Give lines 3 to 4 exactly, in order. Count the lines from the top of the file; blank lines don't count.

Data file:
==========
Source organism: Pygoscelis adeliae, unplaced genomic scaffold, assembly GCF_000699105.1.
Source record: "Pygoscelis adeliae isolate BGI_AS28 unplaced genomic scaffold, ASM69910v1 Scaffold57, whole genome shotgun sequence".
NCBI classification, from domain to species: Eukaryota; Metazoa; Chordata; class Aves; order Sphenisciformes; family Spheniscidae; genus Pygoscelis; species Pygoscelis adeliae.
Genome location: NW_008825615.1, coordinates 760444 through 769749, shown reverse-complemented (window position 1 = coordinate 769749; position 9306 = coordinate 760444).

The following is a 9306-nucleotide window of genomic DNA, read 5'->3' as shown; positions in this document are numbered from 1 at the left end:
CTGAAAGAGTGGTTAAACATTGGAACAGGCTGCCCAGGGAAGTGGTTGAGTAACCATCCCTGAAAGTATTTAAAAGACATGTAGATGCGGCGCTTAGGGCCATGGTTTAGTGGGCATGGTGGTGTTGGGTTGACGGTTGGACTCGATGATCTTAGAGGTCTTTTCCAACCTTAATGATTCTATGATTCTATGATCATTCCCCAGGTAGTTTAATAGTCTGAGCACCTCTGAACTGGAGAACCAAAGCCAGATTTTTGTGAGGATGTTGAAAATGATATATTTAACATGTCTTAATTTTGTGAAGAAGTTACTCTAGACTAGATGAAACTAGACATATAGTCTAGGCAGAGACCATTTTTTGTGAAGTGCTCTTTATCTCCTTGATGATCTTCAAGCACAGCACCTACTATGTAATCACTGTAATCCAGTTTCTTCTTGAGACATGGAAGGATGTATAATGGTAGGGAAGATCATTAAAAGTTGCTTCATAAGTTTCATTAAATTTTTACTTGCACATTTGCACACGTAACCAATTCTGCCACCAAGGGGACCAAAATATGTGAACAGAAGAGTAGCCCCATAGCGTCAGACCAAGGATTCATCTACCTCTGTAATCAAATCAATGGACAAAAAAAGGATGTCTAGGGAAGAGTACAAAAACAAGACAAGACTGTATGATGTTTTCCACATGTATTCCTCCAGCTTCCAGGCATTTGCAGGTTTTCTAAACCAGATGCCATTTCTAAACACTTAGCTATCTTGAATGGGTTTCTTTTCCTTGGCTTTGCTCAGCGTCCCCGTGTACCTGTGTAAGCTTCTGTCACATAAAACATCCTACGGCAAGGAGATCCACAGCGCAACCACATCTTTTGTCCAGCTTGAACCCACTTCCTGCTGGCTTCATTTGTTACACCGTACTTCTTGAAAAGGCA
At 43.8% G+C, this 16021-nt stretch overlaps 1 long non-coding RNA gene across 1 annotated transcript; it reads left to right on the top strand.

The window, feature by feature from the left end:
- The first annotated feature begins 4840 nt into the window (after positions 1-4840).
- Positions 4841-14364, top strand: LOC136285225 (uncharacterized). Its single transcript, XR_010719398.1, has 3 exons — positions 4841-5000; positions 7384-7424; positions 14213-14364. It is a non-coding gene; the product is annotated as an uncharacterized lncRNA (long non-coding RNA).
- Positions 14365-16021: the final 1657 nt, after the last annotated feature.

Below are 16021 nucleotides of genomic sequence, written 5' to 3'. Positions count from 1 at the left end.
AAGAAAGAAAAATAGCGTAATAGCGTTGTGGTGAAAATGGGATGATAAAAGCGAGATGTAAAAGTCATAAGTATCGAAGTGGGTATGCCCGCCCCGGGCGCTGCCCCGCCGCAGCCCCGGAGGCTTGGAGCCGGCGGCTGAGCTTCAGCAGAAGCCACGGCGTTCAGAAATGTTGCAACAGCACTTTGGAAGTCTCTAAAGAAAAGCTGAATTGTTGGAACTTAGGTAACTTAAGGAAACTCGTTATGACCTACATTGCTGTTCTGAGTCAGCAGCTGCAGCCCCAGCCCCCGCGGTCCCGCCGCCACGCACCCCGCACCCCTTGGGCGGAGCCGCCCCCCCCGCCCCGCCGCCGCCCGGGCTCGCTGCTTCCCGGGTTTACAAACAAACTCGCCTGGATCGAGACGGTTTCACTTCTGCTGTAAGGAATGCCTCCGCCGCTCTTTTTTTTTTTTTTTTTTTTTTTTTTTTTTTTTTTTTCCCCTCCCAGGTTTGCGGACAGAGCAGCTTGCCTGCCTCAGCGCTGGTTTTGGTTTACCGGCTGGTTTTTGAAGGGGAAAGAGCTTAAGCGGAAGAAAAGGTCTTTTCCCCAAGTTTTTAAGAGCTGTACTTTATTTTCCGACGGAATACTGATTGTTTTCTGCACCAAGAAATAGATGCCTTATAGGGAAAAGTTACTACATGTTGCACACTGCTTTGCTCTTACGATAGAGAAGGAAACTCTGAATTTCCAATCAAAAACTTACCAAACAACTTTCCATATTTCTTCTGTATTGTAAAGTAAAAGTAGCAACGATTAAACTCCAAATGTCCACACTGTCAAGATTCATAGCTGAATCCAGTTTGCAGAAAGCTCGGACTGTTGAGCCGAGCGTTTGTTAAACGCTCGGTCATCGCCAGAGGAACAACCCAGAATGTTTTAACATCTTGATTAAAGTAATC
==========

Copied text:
NCBI classification, from domain to species: Eukaryota; Metazoa; Chordata; class Aves; order Sphenisciformes; family Spheniscidae; genus Pygoscelis; species Pygoscelis adeliae.
Genome location: NW_008825615.1, coordinates 760444 through 769749, shown reverse-complemented (window position 1 = coordinate 769749; position 9306 = coordinate 760444).